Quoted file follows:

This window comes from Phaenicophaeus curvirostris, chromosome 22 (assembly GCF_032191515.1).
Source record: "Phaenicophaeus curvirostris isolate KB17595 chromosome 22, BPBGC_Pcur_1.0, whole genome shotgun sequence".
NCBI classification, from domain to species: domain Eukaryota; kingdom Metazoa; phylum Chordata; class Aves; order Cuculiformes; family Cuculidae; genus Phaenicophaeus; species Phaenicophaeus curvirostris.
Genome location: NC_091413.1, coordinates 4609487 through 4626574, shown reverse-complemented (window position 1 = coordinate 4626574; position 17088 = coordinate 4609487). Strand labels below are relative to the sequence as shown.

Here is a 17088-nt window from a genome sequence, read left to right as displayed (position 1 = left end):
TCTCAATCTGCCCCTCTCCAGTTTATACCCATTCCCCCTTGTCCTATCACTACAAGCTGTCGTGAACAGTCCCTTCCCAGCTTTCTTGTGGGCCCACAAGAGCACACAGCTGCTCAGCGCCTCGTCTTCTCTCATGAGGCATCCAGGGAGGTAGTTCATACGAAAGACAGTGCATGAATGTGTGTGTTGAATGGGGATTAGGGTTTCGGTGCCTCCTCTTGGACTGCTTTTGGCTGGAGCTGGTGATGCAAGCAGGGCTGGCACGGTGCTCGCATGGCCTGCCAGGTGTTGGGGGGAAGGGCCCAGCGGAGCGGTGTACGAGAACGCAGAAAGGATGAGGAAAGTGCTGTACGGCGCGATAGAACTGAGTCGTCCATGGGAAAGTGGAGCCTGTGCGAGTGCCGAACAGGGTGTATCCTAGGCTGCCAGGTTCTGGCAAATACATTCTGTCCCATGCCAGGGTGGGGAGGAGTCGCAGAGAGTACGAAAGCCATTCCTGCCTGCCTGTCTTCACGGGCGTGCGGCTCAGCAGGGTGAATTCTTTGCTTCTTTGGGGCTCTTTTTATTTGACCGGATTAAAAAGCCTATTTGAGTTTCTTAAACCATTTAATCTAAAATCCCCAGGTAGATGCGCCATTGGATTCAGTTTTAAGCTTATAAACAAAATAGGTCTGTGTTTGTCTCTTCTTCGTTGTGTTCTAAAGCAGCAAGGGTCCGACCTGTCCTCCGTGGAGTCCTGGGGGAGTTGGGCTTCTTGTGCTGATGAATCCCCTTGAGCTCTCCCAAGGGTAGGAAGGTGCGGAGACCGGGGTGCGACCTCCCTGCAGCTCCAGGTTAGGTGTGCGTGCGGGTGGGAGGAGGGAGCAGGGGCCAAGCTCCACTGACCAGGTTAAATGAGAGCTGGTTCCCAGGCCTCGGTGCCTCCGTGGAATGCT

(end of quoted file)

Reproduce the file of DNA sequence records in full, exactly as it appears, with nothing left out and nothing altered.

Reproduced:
This window comes from Phaenicophaeus curvirostris, chromosome 22 (assembly GCF_032191515.1).
Source record: "Phaenicophaeus curvirostris isolate KB17595 chromosome 22, BPBGC_Pcur_1.0, whole genome shotgun sequence".
NCBI classification, from domain to species: domain Eukaryota; kingdom Metazoa; phylum Chordata; class Aves; order Cuculiformes; family Cuculidae; genus Phaenicophaeus; species Phaenicophaeus curvirostris.
Genome location: NC_091413.1, coordinates 4609487 through 4626574, shown reverse-complemented (window position 1 = coordinate 4626574; position 17088 = coordinate 4609487). Strand labels below are relative to the sequence as shown.

Here is a 17088-nt window from a genome sequence, read left to right as displayed (position 1 = left end):
TCTCAATCTGCCCCTCTCCAGTTTATACCCATTCCCCCTTGTCCTATCACTACAAGCTGTCGTGAACAGTCCCTTCCCAGCTTTCTTGTGGGCCCACAAGAGCACACAGCTGCTCAGCGCCTCGTCTTCTCTCATGAGGCATCCAGGGAGGTAGTTCATACGAAAGACAGTGCATGAATGTGTGTGTTGAATGGGGATTAGGGTTTCGGTGCCTCCTCTTGGACTGCTTTTGGCTGGAGCTGGTGATGCAAGCAGGGCTGGCACGGTGCTCGCATGGCCTGCCAGGTGTTGGGGGGAAGGGCCCAGCGGAGCGGTGTACGAGAACGCAGAAAGGATGAGGAAAGTGCTGTACGGCGCGATAGAACTGAGTCGTCCATGGGAAAGTGGAGCCTGTGCGAGTGCCGAACAGGGTGTATCCTAGGCTGCCAGGTTCTGGCAAATACATTCTGTCCCATGCCAGGGTGGGGAGGAGTCGCAGAGAGTACGAAAGCCATTCCTGCCTGCCTGTCTTCACGGGCGTGCGGCTCAGCAGGGTGAATTCTTTGCTTCTTTGGGGCTCTTTTTATTTGACCGGATTAAAAAGCCTATTTGAGTTTCTTAAACCATTTAATCTAAAATCCCCAGGTAGATGCGCCATTGGATTCAGTTTTAAGCTTATAAACAAAATAGGTCTGTGTTTGTCTCTTCTTCGTTGTGTTCTAAAGCAGCAAGGGTCCGACCTGTCCTCCGTGGAGTCCTGGGGGAGTTGGGCTTCTTGTGCTGATGAATCCCCTTGAGCTCTCCCAAGGGTAGGAAGGTGCGGAGACCGGGGTGCGACCTCCCTGCAGCTCCAGGTTAGGTGTGCGTGCGGGTGGGAGGAGGGAGCAGGGGCCAAGCTCCACTGACCAGGTTAAATGAGAGCTGGTTCCCAGGCCTCGGTGCCTCCGTGGAATGCT